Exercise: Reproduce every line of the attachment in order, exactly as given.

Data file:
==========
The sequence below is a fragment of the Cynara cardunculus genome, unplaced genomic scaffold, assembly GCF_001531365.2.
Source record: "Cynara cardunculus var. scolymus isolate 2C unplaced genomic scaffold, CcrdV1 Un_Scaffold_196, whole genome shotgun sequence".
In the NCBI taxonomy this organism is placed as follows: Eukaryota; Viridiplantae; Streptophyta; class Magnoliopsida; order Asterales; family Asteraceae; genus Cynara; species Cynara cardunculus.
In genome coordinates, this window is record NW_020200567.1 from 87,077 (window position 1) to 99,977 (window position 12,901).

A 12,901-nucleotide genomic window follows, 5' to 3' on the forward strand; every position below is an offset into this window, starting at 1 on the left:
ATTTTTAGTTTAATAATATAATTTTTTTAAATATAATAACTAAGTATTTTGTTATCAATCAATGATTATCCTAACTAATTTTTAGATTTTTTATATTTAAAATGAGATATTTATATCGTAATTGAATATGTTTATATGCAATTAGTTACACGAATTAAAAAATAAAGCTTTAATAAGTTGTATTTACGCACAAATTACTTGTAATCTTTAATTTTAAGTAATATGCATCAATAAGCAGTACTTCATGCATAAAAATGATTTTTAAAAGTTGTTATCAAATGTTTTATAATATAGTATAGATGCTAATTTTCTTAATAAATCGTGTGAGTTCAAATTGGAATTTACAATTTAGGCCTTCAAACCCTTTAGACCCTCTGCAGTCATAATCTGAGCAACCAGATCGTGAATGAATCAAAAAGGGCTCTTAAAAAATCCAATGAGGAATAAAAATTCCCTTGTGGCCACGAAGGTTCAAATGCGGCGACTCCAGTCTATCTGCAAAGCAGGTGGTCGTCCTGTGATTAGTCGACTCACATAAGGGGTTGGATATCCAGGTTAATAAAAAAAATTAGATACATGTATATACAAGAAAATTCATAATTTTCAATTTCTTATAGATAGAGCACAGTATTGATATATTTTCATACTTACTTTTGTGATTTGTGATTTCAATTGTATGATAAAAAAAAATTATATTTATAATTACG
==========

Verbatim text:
The sequence below is a fragment of the Cynara cardunculus genome, unplaced genomic scaffold, assembly GCF_001531365.2.
Source record: "Cynara cardunculus var. scolymus isolate 2C unplaced genomic scaffold, CcrdV1 Un_Scaffold_196, whole genome shotgun sequence".
In the NCBI taxonomy this organism is placed as follows: Eukaryota; Viridiplantae; Streptophyta; class Magnoliopsida; order Asterales; family Asteraceae; genus Cynara; species Cynara cardunculus.
In genome coordinates, this window is record NW_020200567.1 from 87,077 (window position 1) to 99,977 (window position 12,901).

A 12,901-nucleotide genomic window follows, 5' to 3' on the forward strand; every position below is an offset into this window, starting at 1 on the left:
ATTTTTAGTTTAATAATATAATTTTTTTAAATATAATAACTAAGTATTTTGTTATCAATCAATGATTATCCTAACTAATTTTTAGATTTTTTATATTTAAAATGAGATATTTATATCGTAATTGAATATGTTTATATGCAATTAGTTACACGAATTAAAAAATAAAGCTTTAATAAGTTGTATTTACGCACAAATTACTTGTAATCTTTAATTTTAAGTAATATGCATCAATAAGCAGTACTTCATGCATAAAAATGATTTTTAAAAGTTGTTATCAAATGTTTTATAATATAGTATAGATGCTAATTTTCTTAATAAATCGTGTGAGTTCAAATTGGAATTTACAATTTAGGCCTTCAAACCCTTTAGACCCTCTGCAGTCATAATCTGAGCAACCAGATCGTGAATGAATCAAAAAGGGCTCTTAAAAAATCCAATGAGGAATAAAAATTCCCTTGTGGCCACGAAGGTTCAAATGCGGCGACTCCAGTCTATCTGCAAAGCAGGTGGTCGTCCTGTGATTAGTCGACTCACATAAGGGGTTGGATATCCAGGTTAATAAAAAAAATTAGATACATGTATATACAAGAAAATTCATAATTTTCAATTTCTTATAGATAGAGCACAGTATTGATATATTTTCATACTTACTTTTGTGATTTGTGATTTCAATTGTATGATAAAAAAAAATTATATTTATAATTACG